Status Report

NASA Space Station Status Report 22 April 2005

By SpaceRef Editor
April 22, 2005
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NASA Space Station Status Report 22 April 2005

Aboard the International Space Station this week, one crew counted down its final days in space, headed toward a return to Earth on Sunday, while another crew began a six-month journey in orbit.

The five crewmembers aboard the Station had a busy week of briefings for the new crew, preparations for the old crew’s departure and preparations for the arrival of the Space Shuttle Discovery on STS-114, the Shuttle’s Return to Flight targeted for next month.

The 11th Station crew, Commander Sergei Krikalev and NASA ISS Science Officer John Phillips, docked to the Station at 9:20 p.m. CDT Saturday. With them was European Space Agency (ESA) Astronaut Roberto Vittori of Italy. He is spending almost eight days on the Station working through 22 scientific experiments and activities.

Vittori is to return to Earth on Sunday with the two members of the Expedition 10 crew, Commander and NASA ISS Science Officer Leroy Chiao and Flight Engineer Salizhan Sharipov. They are scheduled to leave the Station at 1:41 p.m. CDT Sunday and to land in Kazakhstan at 5:08 p.m. Chiao and Sharipov will then travel to Kustanai, Kazakhstan, and on to Star City, Russia, about eight hours after their return to Earth, where they will be reunited with family.

The landing is about two hours before local sunrise. The area weather forecast calls for a chance of rain with near-freezing temperatures.

Sharipov will undock the Soyuz manually as a precautionary measure to conserve energy. Although the Soyuz’ backup battery charge is thought to be adequate if it were required for the undocking, that battery has shown signs of a reduced charge since the Soyuz was relocated among Station docking ports in November 2004. The primary battery is healthy.

The manual undocking is a practiced backup procedure for Soyuz operations, and is being done to ensure adequate backup battery power is available if it were needed for deorbit and landing. The manual procedures allow Sharipov to reduce the amount of time the Soyuz is on internal power before undocking. The undocking is routinely performed automatically by the onboard computer. Landing will occur as is normal on the second orbit after undocking.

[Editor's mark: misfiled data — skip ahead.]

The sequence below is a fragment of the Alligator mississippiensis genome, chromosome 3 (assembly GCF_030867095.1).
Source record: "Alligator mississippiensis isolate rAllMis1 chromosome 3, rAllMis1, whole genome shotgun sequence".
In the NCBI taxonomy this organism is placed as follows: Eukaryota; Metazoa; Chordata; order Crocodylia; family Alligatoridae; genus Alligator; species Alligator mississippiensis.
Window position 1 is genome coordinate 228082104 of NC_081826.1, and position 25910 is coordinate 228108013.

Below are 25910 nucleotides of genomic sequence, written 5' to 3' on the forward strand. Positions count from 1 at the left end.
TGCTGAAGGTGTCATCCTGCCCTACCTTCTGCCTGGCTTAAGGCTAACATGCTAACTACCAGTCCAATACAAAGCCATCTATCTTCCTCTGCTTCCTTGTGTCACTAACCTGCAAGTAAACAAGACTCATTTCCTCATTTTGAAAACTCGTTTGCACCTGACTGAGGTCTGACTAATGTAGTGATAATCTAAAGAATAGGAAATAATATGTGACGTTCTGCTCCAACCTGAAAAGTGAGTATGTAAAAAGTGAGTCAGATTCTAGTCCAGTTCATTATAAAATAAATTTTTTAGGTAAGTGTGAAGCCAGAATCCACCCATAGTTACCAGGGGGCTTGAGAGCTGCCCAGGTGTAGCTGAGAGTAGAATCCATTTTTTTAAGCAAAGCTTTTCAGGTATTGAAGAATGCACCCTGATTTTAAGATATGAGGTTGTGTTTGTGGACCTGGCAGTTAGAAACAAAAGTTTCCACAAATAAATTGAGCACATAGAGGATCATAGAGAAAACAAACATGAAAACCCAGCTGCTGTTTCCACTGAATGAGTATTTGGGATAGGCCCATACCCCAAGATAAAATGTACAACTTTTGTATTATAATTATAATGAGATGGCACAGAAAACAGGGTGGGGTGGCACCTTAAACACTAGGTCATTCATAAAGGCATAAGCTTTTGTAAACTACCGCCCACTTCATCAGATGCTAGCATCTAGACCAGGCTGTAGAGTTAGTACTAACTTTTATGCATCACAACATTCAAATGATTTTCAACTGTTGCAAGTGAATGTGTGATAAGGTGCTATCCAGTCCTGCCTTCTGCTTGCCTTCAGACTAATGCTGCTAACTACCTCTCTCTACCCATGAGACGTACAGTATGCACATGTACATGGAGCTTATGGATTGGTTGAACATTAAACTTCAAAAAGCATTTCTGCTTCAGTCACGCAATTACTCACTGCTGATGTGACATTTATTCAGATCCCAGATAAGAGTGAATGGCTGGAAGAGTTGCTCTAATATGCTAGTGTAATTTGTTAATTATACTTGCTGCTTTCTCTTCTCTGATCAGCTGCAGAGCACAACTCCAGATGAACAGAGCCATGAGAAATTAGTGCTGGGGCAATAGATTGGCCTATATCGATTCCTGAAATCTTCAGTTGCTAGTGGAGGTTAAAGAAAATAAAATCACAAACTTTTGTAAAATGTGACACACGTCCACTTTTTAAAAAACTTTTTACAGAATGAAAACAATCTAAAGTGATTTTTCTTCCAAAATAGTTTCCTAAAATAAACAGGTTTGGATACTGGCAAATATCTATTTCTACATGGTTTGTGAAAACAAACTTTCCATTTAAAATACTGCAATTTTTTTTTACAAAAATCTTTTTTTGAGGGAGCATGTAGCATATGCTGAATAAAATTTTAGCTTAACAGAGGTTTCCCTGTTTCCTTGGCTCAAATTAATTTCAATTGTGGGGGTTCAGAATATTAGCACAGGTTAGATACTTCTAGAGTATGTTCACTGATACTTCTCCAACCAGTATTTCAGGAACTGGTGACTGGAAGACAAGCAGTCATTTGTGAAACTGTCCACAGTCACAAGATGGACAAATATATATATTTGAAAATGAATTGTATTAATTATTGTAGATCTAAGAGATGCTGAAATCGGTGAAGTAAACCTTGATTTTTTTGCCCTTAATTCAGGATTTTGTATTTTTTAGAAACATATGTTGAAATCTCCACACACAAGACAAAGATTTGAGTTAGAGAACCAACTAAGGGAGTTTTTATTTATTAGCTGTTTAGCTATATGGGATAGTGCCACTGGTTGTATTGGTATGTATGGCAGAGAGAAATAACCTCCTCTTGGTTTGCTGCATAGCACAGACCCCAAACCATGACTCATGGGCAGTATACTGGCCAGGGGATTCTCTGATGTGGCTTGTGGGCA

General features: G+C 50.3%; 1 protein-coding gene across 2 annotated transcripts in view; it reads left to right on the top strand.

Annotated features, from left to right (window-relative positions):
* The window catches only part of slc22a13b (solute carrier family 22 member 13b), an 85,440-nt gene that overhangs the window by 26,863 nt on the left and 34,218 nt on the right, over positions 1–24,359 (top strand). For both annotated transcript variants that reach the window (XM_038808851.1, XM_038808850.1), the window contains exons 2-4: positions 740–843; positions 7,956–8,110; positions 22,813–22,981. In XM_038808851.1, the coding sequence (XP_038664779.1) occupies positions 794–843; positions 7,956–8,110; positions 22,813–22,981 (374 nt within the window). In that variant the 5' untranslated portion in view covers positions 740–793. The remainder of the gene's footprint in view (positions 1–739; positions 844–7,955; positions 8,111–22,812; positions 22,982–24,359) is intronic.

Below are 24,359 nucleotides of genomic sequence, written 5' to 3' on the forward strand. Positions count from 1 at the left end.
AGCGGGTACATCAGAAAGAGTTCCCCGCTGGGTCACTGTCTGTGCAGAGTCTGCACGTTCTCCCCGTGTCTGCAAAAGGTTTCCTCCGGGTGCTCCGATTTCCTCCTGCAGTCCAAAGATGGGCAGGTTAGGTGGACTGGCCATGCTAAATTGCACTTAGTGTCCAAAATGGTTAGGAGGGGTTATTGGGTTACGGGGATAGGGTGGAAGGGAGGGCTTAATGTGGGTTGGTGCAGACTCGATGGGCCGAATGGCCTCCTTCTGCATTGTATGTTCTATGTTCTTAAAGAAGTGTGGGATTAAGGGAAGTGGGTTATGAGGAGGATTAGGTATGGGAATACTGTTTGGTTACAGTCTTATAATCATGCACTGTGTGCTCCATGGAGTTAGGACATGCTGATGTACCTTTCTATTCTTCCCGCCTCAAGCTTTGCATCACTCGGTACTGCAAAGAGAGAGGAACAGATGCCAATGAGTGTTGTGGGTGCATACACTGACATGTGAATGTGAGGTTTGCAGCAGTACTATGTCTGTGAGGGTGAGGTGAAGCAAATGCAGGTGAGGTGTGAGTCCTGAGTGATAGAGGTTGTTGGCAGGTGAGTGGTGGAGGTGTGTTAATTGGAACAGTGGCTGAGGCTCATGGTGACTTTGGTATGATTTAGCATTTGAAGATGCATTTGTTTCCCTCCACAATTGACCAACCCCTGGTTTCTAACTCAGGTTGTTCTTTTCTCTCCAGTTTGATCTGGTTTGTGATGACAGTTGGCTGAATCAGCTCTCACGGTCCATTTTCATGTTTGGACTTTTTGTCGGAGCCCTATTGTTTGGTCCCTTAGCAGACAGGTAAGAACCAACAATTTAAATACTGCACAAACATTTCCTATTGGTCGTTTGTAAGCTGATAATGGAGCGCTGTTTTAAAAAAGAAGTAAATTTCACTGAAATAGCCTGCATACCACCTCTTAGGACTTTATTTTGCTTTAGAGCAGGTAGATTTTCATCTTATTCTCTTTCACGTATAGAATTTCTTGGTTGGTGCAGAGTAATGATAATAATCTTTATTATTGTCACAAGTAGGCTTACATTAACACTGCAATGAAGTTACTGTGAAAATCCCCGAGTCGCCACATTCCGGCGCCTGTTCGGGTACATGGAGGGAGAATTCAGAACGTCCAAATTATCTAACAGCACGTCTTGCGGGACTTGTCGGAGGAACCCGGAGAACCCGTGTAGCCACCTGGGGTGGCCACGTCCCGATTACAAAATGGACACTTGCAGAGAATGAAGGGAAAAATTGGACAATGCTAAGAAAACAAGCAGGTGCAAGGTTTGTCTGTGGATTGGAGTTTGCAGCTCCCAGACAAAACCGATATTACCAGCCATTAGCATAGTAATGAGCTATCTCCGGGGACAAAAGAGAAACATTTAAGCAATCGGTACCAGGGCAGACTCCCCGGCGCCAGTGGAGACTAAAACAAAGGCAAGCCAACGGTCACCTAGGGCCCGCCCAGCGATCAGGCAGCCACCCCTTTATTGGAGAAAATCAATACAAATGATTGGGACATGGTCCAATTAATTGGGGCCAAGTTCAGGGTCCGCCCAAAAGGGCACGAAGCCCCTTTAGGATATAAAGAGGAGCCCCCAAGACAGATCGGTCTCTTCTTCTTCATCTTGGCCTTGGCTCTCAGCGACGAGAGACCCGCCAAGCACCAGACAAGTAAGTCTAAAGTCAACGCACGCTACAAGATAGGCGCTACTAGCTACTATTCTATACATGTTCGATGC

Extensive briefings by Chiao and Sharipov helped settle Krikalev, who was a member of the first station crew launched in late 2000, and Phillips, who visited the Station as a Shuttle crewmember in April 2001, in their new home. They also trained on the Canadarm2, the Station’s robotic arm, and were briefed on science activities as well as locations of equipment and supplies.

On Monday, Phillips trained with the Advanced Diagnostic Ultrasound in Microgravity experiment. He conducted his first experiment with the equipment on Thursday.

Tuesday the crew activated the Microgravity Science Glovebox and later in the week certified its readiness for use. Wednesday’s focus was the U.S. airlock Quest, with crewmembers flushing a cooling system and replacing a service and cooling umbilical, restoring the airlock to usable condition. Chiao and Phillips were back in the airlock on Thursday, resizing spacesuits to make sure the right equipment will remain aboard the Station after Discovery’s departure from its future mission.

A three-hour Soyuz descent training session kept Chiao, Sharipov and Vittori busy on Friday. All five crewmembers later participated in a change of command ceremony that formally passed command of the outpost from Chiao to Krikalev.

Information on the crew’s activities aboard the Station, future launch dates, as well as Station sighting opportunities from anywhere on the Earth, is available on the Internet at:

The next ISS status report will be issued on Sunday, April 24, after the Expedition 10 crew’s landing or earlier if events warrant.

SpaceRef staff editor.